It was the summer of 2016. Bars were packed with groups of friends, long weekend getaways were a breezy roadtrip away, and barbeques were sizzling. It felt like any other summer, given one exception: Drake’s newest song, “One Dance” was hitting every soundsystem possible. Whether it was 2pm or 2am, “One Dance” fit any setting and lifted moods every time.
“One Dance” was a phenomenon that took everyone by surprise. It became Spotify’s most played song ever, with more than a billion individual streams to date. It was (and remains) the longest-running #1 single of the millennium. Needless to say, there was a catchiness to the track that made it special; between its hip hop roots, dancehall syncopation, relaxed tempo and background percussion, it represented the beginning of a now mass trend in bringing Afrobeats, a style of music originating from West Africa, to Western culture. It also helped that Drake had tapped Wizkid, one of Afrobeats biggest artists, to feature in the song.
Though introduced to Western pop culture in 2016 with “One Dance”, Afrobeats is far from novice. Like many other genres, there are thousands of artists, millions of fans and a lifestyle that surrounds it. Afrobeats superstar, Burna Boy, was nominated for a Grammy in both 2020 and 2021 under the “World Music” category. But Western access to Afrobeats has remained limited to artists of super-stardom level; and when Spotify exists in only a few countries in Africa, how does the rest of the world tap into this exploding music scene?
Enter: Boomplay, Africa’s leading music streaming platform. The Lagos-based startup is growing – and fast. They reported over 50 million monthly active users as of October 2020,, already outpacing Spotify and Apple Music user base in Africa. Like its music industry, the African tech scene is also growing wildly. Largely untapped by Western “big tech”, startups are rising and adapting, positioning themselves as go-to hubs for Africans. Boomplay focuses mainly on African music, with thousands of curated playlists and charts. They give a platform for millions of artists and musicians across the continent access to audiences once thought inaccessible. The demand for this music is ripe; with the rise of Afrobeats and its artists, the world is hungry for what this long-neglected continent has to offer.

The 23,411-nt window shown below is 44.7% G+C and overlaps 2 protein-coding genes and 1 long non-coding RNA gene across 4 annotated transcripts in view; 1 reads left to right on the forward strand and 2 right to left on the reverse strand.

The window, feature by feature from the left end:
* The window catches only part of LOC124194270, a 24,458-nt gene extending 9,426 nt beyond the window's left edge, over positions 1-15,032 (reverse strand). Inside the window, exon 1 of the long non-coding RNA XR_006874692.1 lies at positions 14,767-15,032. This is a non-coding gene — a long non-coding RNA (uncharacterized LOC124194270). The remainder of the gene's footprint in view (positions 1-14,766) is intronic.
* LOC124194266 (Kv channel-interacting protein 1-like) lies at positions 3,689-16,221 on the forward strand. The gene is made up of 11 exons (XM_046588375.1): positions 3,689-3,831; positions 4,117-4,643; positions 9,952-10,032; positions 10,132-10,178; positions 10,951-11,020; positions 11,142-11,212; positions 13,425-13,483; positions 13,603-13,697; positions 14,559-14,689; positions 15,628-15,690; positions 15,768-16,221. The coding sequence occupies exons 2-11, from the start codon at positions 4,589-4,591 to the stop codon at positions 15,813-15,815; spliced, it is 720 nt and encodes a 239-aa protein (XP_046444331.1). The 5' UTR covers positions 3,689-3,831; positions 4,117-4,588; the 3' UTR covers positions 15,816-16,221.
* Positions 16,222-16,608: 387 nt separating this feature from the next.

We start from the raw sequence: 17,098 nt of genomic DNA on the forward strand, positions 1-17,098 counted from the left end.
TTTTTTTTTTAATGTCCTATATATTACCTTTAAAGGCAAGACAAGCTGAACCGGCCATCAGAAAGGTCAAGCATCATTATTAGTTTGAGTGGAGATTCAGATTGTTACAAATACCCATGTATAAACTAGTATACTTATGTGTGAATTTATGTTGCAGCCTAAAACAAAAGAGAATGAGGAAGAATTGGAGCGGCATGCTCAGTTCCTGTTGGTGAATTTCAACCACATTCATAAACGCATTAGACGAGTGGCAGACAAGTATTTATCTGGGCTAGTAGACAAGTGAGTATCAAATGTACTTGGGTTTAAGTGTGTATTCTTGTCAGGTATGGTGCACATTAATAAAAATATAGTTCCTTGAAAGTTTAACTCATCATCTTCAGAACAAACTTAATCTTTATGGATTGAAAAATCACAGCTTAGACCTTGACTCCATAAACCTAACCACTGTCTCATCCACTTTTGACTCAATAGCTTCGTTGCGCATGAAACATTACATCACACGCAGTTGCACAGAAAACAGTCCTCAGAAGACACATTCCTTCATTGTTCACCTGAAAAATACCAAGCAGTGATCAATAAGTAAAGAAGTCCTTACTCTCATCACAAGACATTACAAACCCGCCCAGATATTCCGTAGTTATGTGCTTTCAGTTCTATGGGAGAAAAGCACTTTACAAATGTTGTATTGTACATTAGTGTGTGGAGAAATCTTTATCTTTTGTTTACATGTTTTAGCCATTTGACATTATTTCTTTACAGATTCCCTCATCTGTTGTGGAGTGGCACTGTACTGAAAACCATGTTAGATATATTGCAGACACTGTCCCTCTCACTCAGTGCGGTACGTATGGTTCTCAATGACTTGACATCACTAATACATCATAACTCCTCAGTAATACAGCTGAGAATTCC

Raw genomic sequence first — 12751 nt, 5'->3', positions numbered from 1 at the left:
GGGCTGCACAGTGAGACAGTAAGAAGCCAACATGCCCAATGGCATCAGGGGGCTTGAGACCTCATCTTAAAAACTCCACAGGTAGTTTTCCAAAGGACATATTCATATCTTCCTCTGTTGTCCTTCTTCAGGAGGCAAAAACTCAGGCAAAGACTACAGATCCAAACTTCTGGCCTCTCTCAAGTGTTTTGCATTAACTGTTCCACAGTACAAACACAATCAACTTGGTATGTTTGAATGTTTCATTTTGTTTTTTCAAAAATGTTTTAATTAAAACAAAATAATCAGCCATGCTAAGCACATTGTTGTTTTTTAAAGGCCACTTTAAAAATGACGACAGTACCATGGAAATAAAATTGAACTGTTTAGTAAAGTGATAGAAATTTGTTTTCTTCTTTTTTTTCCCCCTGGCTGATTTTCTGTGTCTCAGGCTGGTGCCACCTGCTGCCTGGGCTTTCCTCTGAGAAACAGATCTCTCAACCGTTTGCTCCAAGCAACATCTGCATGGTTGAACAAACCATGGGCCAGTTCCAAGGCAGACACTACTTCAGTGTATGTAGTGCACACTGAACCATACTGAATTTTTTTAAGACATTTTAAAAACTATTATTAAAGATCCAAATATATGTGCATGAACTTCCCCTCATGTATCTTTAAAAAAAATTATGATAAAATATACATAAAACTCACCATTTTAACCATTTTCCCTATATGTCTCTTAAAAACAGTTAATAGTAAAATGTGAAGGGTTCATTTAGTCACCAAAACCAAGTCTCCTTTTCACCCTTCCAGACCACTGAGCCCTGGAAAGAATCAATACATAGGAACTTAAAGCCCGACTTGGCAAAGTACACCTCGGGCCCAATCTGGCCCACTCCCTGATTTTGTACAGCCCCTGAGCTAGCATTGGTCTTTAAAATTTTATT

We wanted to explore this movement further so we tapped Elizabeth Ntiamoah, Country Manager of Boomplay Ghana, to help provide context to our insights and share how Boomplay is helping to bring Afrobeats to the global stage. And we wanted to look at the music itself. Taking a look behind the curtain, we used Musiio Tag to tag and analyze Boomplay’s Top 100 Africa chart from September – November 2020, looking at the musical trends and themes within Afrobeats.
Playlist Analysis & Interview with Elizabeth Ntiamoah
Of the 100 tracks tagged, it’s no surprise that Afrobeats is the dominant genre. What’s more surprising are the other genres that come up. We’ve got Hip Hop, Dancehall, Pop, Gospel and even Indian tagged as primary genres. (This is what an Afrobeats song sounds like with elements of Indian music – it’s amazing).
It’s worth noting that “Afrobeats” is a very broad term used to describe the new wave of African music, but there are countless sub-genres that define what we’re hearing. “I love Hip Hop / Rap, also known as Hip-Life in Ghana,” explains Elizabeth from Boomplay. “I grew up listening to rap… most of the artists I have met started off as rappers too. The continent is very heavy on gospel as well.”